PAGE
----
Donald Trump isn’t going to be the Republican nominee for president. But in a way, that’s beside the point: The odds are mounting that the actual nominee is going to sound very much like Trump, not to mention like Newt Gingrich and Michele Bachmann.

I liked Ed Kilgore’s column this week about Trump, which argues that while Republican elites will likely succeed in denying the nomination to Trump or any other rogue candidate, they’re still stuck with Trumpism:

This year, GOP voters’ hunger for radicalism is so great that it can be filled by essentially anybody. Kill off Trump’s candidacy and the demand will remain, leaving an opening for yet another demagogic charlatan to take his place.

What Republican politicians and leaders of GOP-aligned interest groups want is a presidential nominee — and if they’re lucky, a president — who they can rely on to be reasonable with them. That is, one who will stick with them on the big issues, or at least always treat them as allies and work to keep them happy. As long as Republican establishment figures think they can count on a candidate to do that, they’ll overlook his or her crazy rhetoric.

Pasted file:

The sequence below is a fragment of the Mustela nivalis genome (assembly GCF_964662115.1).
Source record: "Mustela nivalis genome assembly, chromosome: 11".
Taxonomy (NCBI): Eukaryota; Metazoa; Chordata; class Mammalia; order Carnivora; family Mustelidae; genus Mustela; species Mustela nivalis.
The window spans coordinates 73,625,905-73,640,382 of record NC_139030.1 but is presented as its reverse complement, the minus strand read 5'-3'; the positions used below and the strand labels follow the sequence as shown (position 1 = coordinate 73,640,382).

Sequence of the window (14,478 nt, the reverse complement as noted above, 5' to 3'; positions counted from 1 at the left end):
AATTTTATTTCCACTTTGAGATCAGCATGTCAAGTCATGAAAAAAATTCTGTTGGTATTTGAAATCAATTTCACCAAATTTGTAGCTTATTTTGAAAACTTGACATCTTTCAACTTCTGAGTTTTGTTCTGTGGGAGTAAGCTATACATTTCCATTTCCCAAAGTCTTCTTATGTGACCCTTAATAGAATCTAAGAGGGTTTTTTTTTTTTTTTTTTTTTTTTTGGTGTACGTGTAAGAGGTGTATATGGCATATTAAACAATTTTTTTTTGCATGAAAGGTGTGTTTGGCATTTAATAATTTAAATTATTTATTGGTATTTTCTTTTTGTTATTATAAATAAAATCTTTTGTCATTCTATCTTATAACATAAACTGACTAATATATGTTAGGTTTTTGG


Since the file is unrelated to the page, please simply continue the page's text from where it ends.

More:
But Republican elites will do what they can to veto any real rogue candidate (as Trump would be if he really runs) who they don’t think they’ll able to rely on once in office.

That gets back to the original rogue candidate, Sarah Palin. What has hurt Palin as a prospective candidate, and has resulted in GOP elites turning against her publicly, is that they believe (probably with good reason) that she can’t be trusted.

The upshot: It has become less likely over the last several months that a real crazy and untrustworthy candidate will win the Republican nomination. Nonetheless, Kilgore is right about the appetite of the Republican electorate for Trumpism. Therefore, it’s become more and more likely that the eventual nominee will have to spend a lot of time and energy pretending to be crazy, or at least working at ways to appeal to a constituency that wants to hear crazy things.